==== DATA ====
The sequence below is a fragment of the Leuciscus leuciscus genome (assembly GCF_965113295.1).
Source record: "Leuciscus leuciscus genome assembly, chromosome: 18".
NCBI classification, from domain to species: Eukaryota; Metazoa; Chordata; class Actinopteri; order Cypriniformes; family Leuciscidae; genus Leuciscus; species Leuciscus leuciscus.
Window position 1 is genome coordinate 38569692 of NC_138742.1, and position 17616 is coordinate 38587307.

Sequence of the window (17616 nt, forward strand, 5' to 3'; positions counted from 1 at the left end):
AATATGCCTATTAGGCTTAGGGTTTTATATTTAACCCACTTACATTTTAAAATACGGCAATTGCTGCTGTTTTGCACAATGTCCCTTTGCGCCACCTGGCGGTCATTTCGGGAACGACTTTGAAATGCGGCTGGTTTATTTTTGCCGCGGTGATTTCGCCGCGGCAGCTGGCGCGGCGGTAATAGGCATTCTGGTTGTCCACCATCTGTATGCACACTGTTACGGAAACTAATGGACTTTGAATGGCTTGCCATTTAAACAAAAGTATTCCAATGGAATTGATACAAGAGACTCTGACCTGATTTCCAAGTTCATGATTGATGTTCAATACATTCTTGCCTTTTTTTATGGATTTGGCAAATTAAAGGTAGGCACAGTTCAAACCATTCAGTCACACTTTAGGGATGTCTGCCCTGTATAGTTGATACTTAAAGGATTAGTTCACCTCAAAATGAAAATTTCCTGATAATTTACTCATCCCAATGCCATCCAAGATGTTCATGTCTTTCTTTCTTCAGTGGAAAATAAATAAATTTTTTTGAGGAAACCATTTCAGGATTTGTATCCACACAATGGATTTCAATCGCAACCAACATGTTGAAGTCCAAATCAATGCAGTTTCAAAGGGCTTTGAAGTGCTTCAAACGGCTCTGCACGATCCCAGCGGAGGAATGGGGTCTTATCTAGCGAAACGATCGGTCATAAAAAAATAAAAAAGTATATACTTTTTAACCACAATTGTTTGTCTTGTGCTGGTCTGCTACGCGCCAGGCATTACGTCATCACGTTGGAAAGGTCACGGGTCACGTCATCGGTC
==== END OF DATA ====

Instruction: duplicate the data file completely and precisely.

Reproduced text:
The sequence below is a fragment of the Leuciscus leuciscus genome (assembly GCF_965113295.1).
Source record: "Leuciscus leuciscus genome assembly, chromosome: 18".
NCBI classification, from domain to species: Eukaryota; Metazoa; Chordata; class Actinopteri; order Cypriniformes; family Leuciscidae; genus Leuciscus; species Leuciscus leuciscus.
Window position 1 is genome coordinate 38569692 of NC_138742.1, and position 17616 is coordinate 38587307.

Sequence of the window (17616 nt, forward strand, 5' to 3'; positions counted from 1 at the left end):
AATATGCCTATTAGGCTTAGGGTTTTATATTTAACCCACTTACATTTTAAAATACGGCAATTGCTGCTGTTTTGCACAATGTCCCTTTGCGCCACCTGGCGGTCATTTCGGGAACGACTTTGAAATGCGGCTGGTTTATTTTTGCCGCGGTGATTTCGCCGCGGCAGCTGGCGCGGCGGTAATAGGCATTCTGGTTGTCCACCATCTGTATGCACACTGTTACGGAAACTAATGGACTTTGAATGGCTTGCCATTTAAACAAAAGTATTCCAATGGAATTGATACAAGAGACTCTGACCTGATTTCCAAGTTCATGATTGATGTTCAATACATTCTTGCCTTTTTTTATGGATTTGGCAAATTAAAGGTAGGCACAGTTCAAACCATTCAGTCACACTTTAGGGATGTCTGCCCTGTATAGTTGATACTTAAAGGATTAGTTCACCTCAAAATGAAAATTTCCTGATAATTTACTCATCCCAATGCCATCCAAGATGTTCATGTCTTTCTTTCTTCAGTGGAAAATAAATAAATTTTTTTGAGGAAACCATTTCAGGATTTGTATCCACACAATGGATTTCAATCGCAACCAACATGTTGAAGTCCAAATCAATGCAGTTTCAAAGGGCTTTGAAGTGCTTCAAACGGCTCTGCACGATCCCAGCGGAGGAATGGGGTCTTATCTAGCGAAACGATCGGTCATAAAAAAATAAAAAAGTATATACTTTTTAACCACAATTGTTTGTCTTGTGCTGGTCTGCTACGCGCCAGGCATTACGTCATCACGTTGGAAAGGTCACGGGTCACGTCATCGGTC